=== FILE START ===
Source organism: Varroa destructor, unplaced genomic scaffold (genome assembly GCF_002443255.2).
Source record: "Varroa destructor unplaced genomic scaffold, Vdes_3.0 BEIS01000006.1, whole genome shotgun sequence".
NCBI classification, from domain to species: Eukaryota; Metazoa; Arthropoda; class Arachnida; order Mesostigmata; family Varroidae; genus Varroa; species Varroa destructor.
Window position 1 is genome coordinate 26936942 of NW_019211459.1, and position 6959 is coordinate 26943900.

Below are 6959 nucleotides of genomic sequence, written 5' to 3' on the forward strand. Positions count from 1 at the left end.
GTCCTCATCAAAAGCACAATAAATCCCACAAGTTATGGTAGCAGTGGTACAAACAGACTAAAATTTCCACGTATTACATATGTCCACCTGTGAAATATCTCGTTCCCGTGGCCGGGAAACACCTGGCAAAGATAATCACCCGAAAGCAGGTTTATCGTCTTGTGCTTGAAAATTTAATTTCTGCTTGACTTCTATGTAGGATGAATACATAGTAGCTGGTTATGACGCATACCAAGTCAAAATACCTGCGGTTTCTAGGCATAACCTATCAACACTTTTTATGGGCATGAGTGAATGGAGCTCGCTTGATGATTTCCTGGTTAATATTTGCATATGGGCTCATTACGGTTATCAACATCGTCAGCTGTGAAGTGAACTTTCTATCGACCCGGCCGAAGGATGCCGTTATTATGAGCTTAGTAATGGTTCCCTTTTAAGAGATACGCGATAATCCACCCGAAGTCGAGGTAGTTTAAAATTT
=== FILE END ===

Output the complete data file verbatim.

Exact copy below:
Source organism: Varroa destructor, unplaced genomic scaffold (genome assembly GCF_002443255.2).
Source record: "Varroa destructor unplaced genomic scaffold, Vdes_3.0 BEIS01000006.1, whole genome shotgun sequence".
NCBI classification, from domain to species: Eukaryota; Metazoa; Arthropoda; class Arachnida; order Mesostigmata; family Varroidae; genus Varroa; species Varroa destructor.
Window position 1 is genome coordinate 26936942 of NW_019211459.1, and position 6959 is coordinate 26943900.

Below are 6959 nucleotides of genomic sequence, written 5' to 3' on the forward strand. Positions count from 1 at the left end.
GTCCTCATCAAAAGCACAATAAATCCCACAAGTTATGGTAGCAGTGGTACAAACAGACTAAAATTTCCACGTATTACATATGTCCACCTGTGAAATATCTCGTTCCCGTGGCCGGGAAACACCTGGCAAAGATAATCACCCGAAAGCAGGTTTATCGTCTTGTGCTTGAAAATTTAATTTCTGCTTGACTTCTATGTAGGATGAATACATAGTAGCTGGTTATGACGCATACCAAGTCAAAATACCTGCGGTTTCTAGGCATAACCTATCAACACTTTTTATGGGCATGAGTGAATGGAGCTCGCTTGATGATTTCCTGGTTAATATTTGCATATGGGCTCATTACGGTTATCAACATCGTCAGCTGTGAAGTGAACTTTCTATCGACCCGGCCGAAGGATGCCGTTATTATGAGCTTAGTAATGGTTCCCTTTTAAGAGATACGCGATAATCCACCCGAAGTCGAGGTAGTTTAAAATTT